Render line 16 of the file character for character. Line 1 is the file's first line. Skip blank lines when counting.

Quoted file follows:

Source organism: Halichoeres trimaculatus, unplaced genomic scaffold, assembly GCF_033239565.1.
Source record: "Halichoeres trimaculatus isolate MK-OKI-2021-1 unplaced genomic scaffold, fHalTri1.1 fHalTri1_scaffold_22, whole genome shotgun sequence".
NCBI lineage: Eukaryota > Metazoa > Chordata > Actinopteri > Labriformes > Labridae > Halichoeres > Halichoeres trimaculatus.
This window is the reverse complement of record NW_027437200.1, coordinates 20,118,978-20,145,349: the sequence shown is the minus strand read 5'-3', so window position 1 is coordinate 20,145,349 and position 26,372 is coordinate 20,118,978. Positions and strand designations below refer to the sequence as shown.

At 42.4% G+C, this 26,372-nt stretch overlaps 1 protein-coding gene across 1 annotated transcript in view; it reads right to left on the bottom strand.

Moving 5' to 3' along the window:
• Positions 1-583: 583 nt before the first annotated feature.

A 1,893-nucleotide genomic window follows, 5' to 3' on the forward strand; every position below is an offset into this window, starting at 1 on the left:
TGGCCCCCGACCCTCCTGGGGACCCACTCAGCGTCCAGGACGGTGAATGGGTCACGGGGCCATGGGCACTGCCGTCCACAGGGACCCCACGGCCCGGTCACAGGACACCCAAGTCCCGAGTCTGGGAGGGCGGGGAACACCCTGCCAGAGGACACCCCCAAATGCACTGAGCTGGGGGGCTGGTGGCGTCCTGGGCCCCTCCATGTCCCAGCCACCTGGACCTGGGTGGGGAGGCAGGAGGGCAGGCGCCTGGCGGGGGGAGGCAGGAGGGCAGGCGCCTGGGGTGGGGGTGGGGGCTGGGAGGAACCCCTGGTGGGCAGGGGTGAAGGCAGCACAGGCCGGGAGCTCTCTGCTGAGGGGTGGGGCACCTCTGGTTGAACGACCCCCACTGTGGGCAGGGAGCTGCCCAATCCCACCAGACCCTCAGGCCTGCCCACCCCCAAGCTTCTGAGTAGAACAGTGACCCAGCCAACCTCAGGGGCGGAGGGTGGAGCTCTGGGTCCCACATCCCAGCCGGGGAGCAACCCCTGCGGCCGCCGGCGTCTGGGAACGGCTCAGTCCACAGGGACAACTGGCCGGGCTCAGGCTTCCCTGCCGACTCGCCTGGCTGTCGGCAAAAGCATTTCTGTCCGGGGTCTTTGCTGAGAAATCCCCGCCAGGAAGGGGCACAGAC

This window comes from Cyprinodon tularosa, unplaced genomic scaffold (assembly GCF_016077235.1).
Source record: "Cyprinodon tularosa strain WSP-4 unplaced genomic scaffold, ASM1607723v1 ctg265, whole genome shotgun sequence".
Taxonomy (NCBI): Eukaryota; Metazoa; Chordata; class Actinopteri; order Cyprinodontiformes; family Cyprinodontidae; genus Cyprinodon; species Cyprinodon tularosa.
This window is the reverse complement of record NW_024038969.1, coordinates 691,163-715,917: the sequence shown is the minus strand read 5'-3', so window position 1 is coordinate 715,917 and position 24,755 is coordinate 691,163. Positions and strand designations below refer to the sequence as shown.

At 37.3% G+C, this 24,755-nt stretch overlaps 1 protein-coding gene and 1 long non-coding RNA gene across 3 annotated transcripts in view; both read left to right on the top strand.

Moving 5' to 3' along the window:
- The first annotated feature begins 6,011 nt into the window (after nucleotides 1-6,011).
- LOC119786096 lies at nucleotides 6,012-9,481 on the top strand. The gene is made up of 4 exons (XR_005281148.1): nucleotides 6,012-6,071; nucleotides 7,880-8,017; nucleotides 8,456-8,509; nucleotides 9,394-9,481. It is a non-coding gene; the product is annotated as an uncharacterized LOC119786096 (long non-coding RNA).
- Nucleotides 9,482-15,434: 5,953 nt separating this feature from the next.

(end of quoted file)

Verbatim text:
- The first annotated feature begins 6,011 nt into the window (after nucleotides 1-6,011).